Many women who face IPV do not even talk about it to their friends and families because they know that as a society we have little regard for women, especially women who suffer at the hands of men.

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Focussing on the bigger picture

In a recent conversation, my female friends and I discussed how, no matter what issues women face – be it the imbalance in wages, the ridiculousness of a qualified woman often having to face the most unsuitable men in their jobs or in politics, harassment on the street, IPV – we will always struggle to solve them if we treat them as isolated issues rather than as manifestations of the same problem; a bigger problem. We need to look at patriarchy as a whole, at how it is reinforced in so many little ways on a daily basis and entrenched in the systems of our society. We need to tackle the fact that society still positions women as less than men; that it sees women as tools for male consumption and comfort, and as the backdrop on which men’s masculinity hinges, so that men are not ‘real men’ unless they are controlling women.

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When Mwende’s husband cut off her hands because he was infertile, his action was the ‘natural’ conclusion of years of society teaching him that his masculinity is tied to his ability to procreate. When he fails to do that, then it must be the fault of the woman in his life. When Mwende’s pastor told her to go back to her abusive husband, his advice was the culmination of all the subliminal and overt messages from society that imply that women are not fully human and therefore do not deserve the same kind of empathy, care, love or consideration as men. These messages have taught him that it is his duty to always think of the man, even if this means sacrificing the health, wellbeing or even the life of women. When we harm women, we are relegating them to the place where society has placed them: tools to be used, for comfort, care, children, labour and to fulfil men’s desires, but never full humans who deserve to be treated with respect and dignity. IPV and violence against women in general is the end result of this.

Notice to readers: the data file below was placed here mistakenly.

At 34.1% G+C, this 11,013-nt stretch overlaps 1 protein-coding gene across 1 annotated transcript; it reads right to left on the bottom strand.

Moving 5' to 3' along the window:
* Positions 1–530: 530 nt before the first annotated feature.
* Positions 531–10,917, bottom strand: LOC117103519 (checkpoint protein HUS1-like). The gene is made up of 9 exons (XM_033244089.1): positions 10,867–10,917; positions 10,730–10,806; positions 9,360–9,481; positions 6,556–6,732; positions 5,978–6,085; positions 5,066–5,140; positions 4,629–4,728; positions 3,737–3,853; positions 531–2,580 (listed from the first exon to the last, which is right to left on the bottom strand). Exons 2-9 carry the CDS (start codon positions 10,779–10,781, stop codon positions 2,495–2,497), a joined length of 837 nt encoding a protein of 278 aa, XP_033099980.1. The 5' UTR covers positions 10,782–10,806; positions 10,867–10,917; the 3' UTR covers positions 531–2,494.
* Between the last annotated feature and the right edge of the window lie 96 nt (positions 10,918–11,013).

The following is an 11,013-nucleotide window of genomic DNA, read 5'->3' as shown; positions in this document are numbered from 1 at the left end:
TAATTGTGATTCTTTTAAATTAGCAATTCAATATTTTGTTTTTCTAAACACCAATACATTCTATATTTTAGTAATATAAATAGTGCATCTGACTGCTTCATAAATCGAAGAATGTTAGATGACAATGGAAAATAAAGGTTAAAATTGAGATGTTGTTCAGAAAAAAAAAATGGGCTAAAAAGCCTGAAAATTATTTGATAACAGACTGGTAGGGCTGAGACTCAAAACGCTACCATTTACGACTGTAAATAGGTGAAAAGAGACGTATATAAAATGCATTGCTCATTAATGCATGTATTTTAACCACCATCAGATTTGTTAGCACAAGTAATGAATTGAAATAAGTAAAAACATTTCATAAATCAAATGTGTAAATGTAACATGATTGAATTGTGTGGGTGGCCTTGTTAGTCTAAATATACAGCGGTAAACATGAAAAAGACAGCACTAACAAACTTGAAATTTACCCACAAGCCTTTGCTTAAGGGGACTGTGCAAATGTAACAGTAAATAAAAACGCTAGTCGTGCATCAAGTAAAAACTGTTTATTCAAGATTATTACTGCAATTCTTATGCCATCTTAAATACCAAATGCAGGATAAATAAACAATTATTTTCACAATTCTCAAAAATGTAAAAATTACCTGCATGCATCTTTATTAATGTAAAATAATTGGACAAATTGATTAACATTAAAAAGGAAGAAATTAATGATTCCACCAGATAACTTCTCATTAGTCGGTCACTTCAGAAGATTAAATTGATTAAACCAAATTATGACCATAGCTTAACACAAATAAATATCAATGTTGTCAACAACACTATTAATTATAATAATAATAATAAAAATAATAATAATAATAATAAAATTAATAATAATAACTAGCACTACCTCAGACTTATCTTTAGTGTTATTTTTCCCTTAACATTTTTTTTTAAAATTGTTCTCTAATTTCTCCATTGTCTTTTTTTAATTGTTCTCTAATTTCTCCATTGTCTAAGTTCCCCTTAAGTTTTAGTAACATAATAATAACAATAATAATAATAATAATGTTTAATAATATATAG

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The act of radical love

When we really think about it, the solution is very simple: We just have to love women – not just as an emotional thing, but a radical love that is about action; a radical love that makes us rethink our words and actions. We should not just love women for what they can do for us, for the labour they give the world or the ways in which women are in constant service to society. We should not just love them because they are our mothers and sisters and daughters, therefore we have to love them, based on our relationships with them. No, we have to love women and respect that women have a right to be here. The diversity in our backgrounds does not matter.

With the police being the first point of contact, survivors of abuse are often met with disbelief and ridicule instead of support.

The hard part, however, is that to fully love women, we have to start dismantling all the notions and ideas of what women are to us as a society. It is only after we unlearn our disregard of women, see them as fully human and accord them the rights and protection they deserve that we will become more aware and mindful of the harm we visit upon women. Only then will we truly work together towards stopping it.

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This blog post is published as part of an online campaign by the Gender Based Violence Prevention Network, coordinated by Raising Voices, on the theme, ‘Radical love does no harm and allows room for balanced power in intimate partner relationships!’  Join the campaign via Twitter, using the hashtag #VAWFree, tweet @GBVNet or join the conversation on the GBV Facebook page.